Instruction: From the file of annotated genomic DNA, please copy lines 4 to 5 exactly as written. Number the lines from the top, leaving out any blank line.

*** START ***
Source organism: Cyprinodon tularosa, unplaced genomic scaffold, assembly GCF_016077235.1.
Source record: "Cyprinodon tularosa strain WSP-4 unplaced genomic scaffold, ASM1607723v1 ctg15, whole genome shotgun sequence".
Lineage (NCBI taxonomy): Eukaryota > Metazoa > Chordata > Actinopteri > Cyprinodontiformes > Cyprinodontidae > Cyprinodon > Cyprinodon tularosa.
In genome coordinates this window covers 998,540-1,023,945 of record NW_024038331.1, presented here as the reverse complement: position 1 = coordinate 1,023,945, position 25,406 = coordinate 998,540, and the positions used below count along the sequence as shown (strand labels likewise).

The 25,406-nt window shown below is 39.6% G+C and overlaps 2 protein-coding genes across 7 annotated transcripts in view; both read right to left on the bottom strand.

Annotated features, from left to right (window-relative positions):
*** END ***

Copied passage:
In genome coordinates this window covers 998,540-1,023,945 of record NW_024038331.1, presented here as the reverse complement: position 1 = coordinate 1,023,945, position 25,406 = coordinate 998,540, and the positions used below count along the sequence as shown (strand labels likewise).

The 25,406-nt window shown below is 39.6% G+C and overlaps 2 protein-coding genes across 7 annotated transcripts in view; both read right to left on the bottom strand.